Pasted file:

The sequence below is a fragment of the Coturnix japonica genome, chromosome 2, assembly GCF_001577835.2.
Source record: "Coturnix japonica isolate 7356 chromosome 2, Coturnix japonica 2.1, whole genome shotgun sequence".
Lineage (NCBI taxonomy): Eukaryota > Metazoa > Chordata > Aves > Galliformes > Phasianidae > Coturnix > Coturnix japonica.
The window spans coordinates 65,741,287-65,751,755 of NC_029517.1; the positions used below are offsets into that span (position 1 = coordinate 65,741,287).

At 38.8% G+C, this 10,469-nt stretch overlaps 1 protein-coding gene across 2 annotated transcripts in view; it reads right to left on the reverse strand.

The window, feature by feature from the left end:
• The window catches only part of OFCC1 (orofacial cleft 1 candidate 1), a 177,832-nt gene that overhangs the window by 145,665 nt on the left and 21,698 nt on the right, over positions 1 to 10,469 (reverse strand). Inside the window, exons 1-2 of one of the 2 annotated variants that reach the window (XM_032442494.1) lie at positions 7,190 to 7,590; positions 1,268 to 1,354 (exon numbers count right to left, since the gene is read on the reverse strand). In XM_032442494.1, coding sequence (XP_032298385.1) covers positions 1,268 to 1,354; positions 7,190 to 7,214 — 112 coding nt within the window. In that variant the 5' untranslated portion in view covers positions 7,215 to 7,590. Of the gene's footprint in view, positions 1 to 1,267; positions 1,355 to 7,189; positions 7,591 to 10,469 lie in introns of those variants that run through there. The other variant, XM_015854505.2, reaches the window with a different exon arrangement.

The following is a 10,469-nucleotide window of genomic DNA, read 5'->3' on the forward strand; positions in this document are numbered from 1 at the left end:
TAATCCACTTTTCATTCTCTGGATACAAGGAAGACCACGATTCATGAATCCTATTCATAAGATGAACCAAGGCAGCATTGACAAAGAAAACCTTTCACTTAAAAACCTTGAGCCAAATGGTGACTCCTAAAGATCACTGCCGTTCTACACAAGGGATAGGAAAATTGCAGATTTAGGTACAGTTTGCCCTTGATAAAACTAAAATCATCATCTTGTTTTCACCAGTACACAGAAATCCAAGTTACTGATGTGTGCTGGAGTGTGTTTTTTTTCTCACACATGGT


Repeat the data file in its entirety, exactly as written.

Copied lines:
The sequence below is a fragment of the Coturnix japonica genome, chromosome 2, assembly GCF_001577835.2.
Source record: "Coturnix japonica isolate 7356 chromosome 2, Coturnix japonica 2.1, whole genome shotgun sequence".
Lineage (NCBI taxonomy): Eukaryota > Metazoa > Chordata > Aves > Galliformes > Phasianidae > Coturnix > Coturnix japonica.
The window spans coordinates 65,741,287-65,751,755 of NC_029517.1; the positions used below are offsets into that span (position 1 = coordinate 65,741,287).

At 38.8% G+C, this 10,469-nt stretch overlaps 1 protein-coding gene across 2 annotated transcripts in view; it reads right to left on the reverse strand.

The window, feature by feature from the left end:
• The window catches only part of OFCC1 (orofacial cleft 1 candidate 1), a 177,832-nt gene that overhangs the window by 145,665 nt on the left and 21,698 nt on the right, over positions 1 to 10,469 (reverse strand). Inside the window, exons 1-2 of one of the 2 annotated variants that reach the window (XM_032442494.1) lie at positions 7,190 to 7,590; positions 1,268 to 1,354 (exon numbers count right to left, since the gene is read on the reverse strand). In XM_032442494.1, coding sequence (XP_032298385.1) covers positions 1,268 to 1,354; positions 7,190 to 7,214 — 112 coding nt within the window. In that variant the 5' untranslated portion in view covers positions 7,215 to 7,590. Of the gene's footprint in view, positions 1 to 1,267; positions 1,355 to 7,189; positions 7,591 to 10,469 lie in introns of those variants that run through there. The other variant, XM_015854505.2, reaches the window with a different exon arrangement.

The following is a 10,469-nucleotide window of genomic DNA, read 5'->3' on the forward strand; positions in this document are numbered from 1 at the left end:
TAATCCACTTTTCATTCTCTGGATACAAGGAAGACCACGATTCATGAATCCTATTCATAAGATGAACCAAGGCAGCATTGACAAAGAAAACCTTTCACTTAAAAACCTTGAGCCAAATGGTGACTCCTAAAGATCACTGCCGTTCTACACAAGGGATAGGAAAATTGCAGATTTAGGTACAGTTTGCCCTTGATAAAACTAAAATCATCATCTTGTTTTCACCAGTACACAGAAATCCAAGTTACTGATGTGTGCTGGAGTGTGTTTTTTTTCTCACACATGGT